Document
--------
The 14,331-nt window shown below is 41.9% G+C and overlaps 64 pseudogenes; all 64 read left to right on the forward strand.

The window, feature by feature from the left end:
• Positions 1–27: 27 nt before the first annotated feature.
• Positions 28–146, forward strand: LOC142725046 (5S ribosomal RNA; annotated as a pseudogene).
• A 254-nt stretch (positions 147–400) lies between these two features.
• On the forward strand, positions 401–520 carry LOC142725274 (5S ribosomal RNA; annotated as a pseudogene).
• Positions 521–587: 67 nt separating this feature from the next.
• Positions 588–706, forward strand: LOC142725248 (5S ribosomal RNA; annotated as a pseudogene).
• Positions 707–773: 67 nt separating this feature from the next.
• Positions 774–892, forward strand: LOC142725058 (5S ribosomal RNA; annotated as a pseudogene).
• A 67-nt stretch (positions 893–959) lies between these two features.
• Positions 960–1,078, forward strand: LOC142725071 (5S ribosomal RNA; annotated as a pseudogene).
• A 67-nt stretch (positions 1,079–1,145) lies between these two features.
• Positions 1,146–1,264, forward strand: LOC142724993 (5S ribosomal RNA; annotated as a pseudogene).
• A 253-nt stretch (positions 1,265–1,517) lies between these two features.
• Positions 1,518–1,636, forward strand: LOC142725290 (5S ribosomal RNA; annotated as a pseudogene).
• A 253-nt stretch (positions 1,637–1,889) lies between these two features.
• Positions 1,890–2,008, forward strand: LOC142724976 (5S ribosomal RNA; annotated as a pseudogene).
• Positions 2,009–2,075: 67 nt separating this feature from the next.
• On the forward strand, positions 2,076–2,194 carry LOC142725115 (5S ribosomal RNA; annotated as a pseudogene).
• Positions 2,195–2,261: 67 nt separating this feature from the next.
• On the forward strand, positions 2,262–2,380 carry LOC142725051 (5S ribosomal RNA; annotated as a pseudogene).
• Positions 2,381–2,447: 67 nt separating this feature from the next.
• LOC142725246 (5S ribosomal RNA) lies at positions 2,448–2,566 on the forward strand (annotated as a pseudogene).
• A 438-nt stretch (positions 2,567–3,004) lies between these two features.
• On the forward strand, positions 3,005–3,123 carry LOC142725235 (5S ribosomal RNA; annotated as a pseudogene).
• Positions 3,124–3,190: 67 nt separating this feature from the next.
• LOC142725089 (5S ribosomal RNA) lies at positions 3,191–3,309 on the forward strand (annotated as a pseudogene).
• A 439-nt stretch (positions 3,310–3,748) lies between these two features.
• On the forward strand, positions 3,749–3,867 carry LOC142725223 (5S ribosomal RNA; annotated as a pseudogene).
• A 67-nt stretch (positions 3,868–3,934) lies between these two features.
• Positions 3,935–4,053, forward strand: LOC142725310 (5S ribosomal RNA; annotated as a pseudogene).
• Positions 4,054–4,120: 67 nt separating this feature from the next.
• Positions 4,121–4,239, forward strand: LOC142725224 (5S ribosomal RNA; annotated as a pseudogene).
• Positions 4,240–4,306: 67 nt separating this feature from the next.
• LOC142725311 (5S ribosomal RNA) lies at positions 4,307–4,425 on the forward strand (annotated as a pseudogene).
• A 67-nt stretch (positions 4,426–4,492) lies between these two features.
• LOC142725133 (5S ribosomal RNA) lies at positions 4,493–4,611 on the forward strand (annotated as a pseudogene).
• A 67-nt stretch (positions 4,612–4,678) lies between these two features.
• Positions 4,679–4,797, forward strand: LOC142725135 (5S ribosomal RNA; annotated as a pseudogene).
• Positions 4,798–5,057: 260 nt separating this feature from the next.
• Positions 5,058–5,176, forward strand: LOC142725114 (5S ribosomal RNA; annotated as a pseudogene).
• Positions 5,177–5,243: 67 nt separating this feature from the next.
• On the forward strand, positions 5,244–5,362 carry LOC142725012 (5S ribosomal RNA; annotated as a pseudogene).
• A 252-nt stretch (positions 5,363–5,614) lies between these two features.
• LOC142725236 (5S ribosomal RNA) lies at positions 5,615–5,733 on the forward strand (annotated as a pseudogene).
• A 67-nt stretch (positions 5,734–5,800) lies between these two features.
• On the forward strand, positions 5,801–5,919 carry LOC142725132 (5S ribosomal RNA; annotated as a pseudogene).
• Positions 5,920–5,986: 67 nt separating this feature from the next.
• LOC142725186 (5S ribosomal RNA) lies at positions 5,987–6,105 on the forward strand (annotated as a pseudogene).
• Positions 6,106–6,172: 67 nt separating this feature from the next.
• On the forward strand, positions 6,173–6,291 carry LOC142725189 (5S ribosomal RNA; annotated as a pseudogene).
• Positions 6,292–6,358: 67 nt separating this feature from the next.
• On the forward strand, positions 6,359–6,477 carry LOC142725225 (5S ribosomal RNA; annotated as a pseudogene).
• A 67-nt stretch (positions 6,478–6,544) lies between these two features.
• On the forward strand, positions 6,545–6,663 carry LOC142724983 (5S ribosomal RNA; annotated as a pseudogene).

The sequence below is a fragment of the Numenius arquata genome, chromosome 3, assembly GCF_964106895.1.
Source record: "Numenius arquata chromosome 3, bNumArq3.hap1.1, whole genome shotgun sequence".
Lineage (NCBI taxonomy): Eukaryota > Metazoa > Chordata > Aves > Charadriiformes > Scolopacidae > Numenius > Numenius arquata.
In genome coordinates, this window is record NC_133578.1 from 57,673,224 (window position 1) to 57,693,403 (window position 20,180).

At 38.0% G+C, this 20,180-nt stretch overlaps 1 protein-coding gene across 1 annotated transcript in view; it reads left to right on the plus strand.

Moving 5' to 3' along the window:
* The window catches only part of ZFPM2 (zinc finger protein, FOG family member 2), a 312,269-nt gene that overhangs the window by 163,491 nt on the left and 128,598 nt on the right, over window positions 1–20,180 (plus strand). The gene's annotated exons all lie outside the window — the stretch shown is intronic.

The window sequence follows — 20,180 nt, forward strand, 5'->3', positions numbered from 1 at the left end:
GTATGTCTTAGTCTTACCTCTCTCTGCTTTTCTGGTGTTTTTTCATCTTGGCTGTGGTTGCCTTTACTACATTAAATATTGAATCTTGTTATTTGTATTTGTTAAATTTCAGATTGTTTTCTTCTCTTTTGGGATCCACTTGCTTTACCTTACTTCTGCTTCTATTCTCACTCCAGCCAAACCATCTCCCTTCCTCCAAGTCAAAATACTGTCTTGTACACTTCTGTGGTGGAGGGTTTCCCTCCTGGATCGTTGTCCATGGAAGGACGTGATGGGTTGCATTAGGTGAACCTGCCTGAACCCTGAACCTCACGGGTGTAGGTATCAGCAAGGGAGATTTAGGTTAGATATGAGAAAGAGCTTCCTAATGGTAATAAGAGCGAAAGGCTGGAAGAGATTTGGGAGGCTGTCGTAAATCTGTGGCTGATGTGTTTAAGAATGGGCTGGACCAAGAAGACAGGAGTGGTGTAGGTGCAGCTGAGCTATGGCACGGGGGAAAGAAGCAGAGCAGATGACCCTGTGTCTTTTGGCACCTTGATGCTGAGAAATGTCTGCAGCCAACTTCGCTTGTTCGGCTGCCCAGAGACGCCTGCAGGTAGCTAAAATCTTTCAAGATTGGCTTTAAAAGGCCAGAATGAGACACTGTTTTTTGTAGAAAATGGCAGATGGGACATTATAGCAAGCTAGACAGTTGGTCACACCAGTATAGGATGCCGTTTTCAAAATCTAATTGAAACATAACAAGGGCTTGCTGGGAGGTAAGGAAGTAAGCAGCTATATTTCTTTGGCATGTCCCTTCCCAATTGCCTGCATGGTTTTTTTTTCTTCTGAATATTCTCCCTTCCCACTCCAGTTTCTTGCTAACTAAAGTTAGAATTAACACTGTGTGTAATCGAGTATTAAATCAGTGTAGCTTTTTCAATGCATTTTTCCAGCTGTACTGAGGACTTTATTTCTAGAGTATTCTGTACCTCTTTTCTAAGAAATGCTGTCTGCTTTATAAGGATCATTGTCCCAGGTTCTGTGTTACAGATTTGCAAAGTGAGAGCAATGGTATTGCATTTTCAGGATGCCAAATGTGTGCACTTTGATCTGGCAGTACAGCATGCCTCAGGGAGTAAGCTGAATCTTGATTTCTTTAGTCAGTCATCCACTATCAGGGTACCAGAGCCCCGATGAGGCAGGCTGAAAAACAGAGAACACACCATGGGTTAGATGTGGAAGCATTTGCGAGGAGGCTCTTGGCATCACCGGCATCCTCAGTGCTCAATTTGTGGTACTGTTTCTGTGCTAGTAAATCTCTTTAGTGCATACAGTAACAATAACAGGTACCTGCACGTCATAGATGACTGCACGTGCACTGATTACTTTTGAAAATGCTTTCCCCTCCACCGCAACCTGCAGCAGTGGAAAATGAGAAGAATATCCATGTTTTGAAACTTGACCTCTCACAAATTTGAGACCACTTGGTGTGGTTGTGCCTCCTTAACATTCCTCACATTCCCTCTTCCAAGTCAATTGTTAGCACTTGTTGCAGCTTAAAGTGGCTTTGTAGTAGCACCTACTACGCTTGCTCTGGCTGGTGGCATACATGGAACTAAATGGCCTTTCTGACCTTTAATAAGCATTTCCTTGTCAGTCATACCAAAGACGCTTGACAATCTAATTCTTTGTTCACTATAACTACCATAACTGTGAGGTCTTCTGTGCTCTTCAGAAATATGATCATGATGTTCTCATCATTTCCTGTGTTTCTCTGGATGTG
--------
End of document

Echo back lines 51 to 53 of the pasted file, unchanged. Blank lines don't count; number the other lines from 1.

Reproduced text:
• Positions 6,106–6,172: 67 nt separating this feature from the next.
• On the forward strand, positions 6,173–6,291 carry LOC142725189 (5S ribosomal RNA; annotated as a pseudogene).
• Positions 6,292–6,358: 67 nt separating this feature from the next.